MINNEAPOLIS (WCCO) — Edina resident Lee Wolfe Blum now knows a secret that changed her life.

“There has been a secret about me, held in the family for 46 years, and everyone promised when I was born not to tell,” Lee said.

The secret unraveled one year ago. Lee convinced her sister to take an AncestryDNA tests.

“The ads even make it like it’s this awesome thing. You’re gonna find out this awesome history, you’re gonna find out everything about your family that you never knew,” Lee said. “But what they don’t tell you is that you’re gonna find out everything about your family that you didn’t know [laughs!]”

The results showed that Lee and her sister are actually half-sisters.

“I was devastated. You get into a state of shock, like I can’t even explain,” Lee said. “So I called Ancestry, I was on hold forever, and then said, you know, ‘How can this be true? How can I spit in a tube and you can find out this? My sister and I look just alike,’ and the woman on the phone said, ‘You need to call your family.’ That was it. And then she hung up.”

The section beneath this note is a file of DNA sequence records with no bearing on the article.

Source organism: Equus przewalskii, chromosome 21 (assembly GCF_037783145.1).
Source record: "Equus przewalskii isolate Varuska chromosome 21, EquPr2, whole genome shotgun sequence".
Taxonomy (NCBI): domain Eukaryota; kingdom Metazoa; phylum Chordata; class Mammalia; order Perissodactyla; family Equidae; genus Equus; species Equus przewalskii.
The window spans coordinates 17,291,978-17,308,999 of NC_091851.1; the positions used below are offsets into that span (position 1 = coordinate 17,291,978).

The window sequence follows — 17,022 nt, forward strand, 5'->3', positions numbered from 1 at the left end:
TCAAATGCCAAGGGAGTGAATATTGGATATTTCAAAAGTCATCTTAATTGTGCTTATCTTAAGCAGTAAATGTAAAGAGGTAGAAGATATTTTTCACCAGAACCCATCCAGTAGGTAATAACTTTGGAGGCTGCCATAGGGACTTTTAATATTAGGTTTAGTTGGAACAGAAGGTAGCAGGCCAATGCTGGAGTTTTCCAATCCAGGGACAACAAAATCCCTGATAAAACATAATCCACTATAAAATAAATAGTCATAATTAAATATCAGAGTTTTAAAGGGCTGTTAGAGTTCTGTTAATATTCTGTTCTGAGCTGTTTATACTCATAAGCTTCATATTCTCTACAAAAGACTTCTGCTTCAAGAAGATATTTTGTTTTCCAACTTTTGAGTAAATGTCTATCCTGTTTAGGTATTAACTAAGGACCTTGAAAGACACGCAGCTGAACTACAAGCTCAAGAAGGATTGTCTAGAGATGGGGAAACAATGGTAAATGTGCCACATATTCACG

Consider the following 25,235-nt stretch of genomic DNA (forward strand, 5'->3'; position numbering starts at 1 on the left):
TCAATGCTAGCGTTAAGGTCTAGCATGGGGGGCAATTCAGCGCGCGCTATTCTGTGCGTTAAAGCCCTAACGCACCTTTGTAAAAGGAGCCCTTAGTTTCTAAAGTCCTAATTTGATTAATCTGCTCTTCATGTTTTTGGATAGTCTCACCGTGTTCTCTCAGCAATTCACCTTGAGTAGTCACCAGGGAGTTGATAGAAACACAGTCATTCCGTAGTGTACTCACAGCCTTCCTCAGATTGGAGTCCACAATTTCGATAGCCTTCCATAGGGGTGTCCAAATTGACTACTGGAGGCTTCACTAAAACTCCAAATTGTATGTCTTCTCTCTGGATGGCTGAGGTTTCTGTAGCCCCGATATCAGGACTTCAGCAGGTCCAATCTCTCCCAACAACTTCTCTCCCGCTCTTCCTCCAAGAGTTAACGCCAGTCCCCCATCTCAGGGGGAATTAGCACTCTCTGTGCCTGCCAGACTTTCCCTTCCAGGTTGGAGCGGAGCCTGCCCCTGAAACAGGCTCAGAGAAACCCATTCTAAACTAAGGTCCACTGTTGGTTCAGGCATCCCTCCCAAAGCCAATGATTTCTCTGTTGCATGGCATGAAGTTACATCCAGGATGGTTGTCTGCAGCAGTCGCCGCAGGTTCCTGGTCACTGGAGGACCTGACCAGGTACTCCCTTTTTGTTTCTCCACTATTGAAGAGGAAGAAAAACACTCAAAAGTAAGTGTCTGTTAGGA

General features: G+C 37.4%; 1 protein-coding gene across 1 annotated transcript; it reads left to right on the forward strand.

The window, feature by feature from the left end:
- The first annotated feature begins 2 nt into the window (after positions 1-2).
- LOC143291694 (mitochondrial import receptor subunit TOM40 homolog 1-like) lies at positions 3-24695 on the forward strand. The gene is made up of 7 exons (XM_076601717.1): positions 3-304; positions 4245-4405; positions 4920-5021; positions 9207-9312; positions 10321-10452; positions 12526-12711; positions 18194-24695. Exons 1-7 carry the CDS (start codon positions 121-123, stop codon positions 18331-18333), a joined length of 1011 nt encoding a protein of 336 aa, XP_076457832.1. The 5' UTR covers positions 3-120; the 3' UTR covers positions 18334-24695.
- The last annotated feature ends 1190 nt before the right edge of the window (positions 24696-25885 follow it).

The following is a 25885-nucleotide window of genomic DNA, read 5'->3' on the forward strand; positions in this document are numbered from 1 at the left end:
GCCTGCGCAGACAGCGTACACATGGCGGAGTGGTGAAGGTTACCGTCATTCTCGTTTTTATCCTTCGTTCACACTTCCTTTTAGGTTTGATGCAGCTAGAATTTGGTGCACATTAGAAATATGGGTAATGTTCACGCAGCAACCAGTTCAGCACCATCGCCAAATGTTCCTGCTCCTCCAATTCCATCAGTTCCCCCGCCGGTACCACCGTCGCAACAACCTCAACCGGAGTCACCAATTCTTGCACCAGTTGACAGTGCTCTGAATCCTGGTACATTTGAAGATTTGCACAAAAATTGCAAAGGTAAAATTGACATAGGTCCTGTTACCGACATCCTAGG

Lee Wolfe Blum (credit: CBS)

She says she felt stranded with no guidance. Then she found an online community with 7,000 others in a similar predicament.

“My whole entire life unraveled. Everything about me, the way I look, my DNA,” Lee said.

After questioning her now-estranged mother, Lee realized the father who raised her was not the man whose genes she shared. She says her mother had an affair with a man from Georgia – a man she recently went to visit.

“I’ve always thought I look like my dad. I’ve always thought my face looks like his. And then I met my birth father … and I look him,” Lee said.

She still doesn’t understand the details — just that her mother, birth father and the man who raised her all knew.

“I get it why they did what they did,” Lee said. “I think as time went on, it just became too difficult to say it.”

Lee says she is glad she found out. She plans to take her knowledge and write a book, hoping DNA companies will broaden their support systems.

“My other hope is that if anyone is in silence, dealing with this, that they would know they’re not alone,” Lee said.

She says people need to know that a simple test can complicate everything.

Lee says her birth father never had any other children. Now they’re forming a bond. But she and the father who raised her are closer than ever.

We reached out to AncestryDNA about support for people like Lee. They say they have “…a small, dedicated group of highly-experienced representatives who speak to customers with more sensitive queries.”

Susan-Elizabeth Littlefield